There's something about the great Japanese Direct Drives and let's face it, people are becoming more and more enthusiastic about them NOT JUST because of nostalgia, but because they rock! Think about Technics SP-10's, the great Kenwood's like the KP-990 and it's big brother-the legendary L-07D. Think about the big Yamaha's and the Exclusive/Pioneer decks which go for serious bucks over in Japan and the rest of Asia. Hell, JVC/Victor decks are being rediscovered and their prices on the used market reflect the growing interest. Why do you think there are hardly any new manufacturers offering Direct Drive decks? Because to make one as good as the Denon you heard, or my Denon or Luxman-they'd either have to charge an arm and a leg or perhaps they just can't do it. They can say what they want to the contrary, but outside of Goldmund, who else makes a Direct Drive?
How do you know the motor isn't adding something to the flavor of the Denon?
I so not KNOW for sure that it is not a pleasant distortion added by the motor; but I have listened some more, and it seems a motor coloration would begin to impart a similar sound to all or most records. This I do not hear, yet anyway. How would you differentiate motor noise?
"The motor is spot on and there is no noise from it that transfers to the record and thus to the stylus."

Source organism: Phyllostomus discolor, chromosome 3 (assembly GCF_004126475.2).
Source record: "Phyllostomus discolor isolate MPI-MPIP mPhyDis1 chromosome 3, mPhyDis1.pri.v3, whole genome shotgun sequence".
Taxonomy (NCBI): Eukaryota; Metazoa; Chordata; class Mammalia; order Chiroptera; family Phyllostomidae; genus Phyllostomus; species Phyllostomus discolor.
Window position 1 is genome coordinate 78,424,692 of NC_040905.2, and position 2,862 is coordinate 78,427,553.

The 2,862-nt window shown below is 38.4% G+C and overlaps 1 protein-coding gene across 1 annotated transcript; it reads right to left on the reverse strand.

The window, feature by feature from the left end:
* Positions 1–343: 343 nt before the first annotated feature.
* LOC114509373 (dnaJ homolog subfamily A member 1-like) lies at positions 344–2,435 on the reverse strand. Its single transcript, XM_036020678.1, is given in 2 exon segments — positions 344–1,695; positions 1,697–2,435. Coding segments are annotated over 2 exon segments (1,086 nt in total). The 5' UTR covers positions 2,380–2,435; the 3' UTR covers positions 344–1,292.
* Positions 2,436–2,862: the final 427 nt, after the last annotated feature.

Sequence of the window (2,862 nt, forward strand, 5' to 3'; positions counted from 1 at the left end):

I was referring to this sentence quoted from Curious' post. How does he know?
Thank you for all the info. I did not know there were so many different "respected" direct drive tables from the past; and apparently mostly from Japan. Others here have mentioned a few more. Are there any direct drive tables in current production that seem worth a listen?
Could it be the motor is adding something that you like?
Thanks for the reply. Maybe I am hearing the motor as a pleasant distortion; mu thought is not at this time. I played my records for hours on both tables, and the Denon seemed to involve me more; always a bottom line for me. I sent a longer reply and the site tagged it as spam???
Possible, but this friend has been in the business for 30 plus years, has an SME 30, several other tables, many arms, and many high end cartridges cartridges. The Denon DP 6000 is in a specially built base. This is his conclusion after years of research, and I played my records for hours between the two tables. They do sound Different, but the Denon may be more envolving for me, at least. I use a Nottingham Space Deck with Ace Space Arm, and a Dynavector XV 1s. Not the best, but good. We both use mostly Pass Labs newer electronics.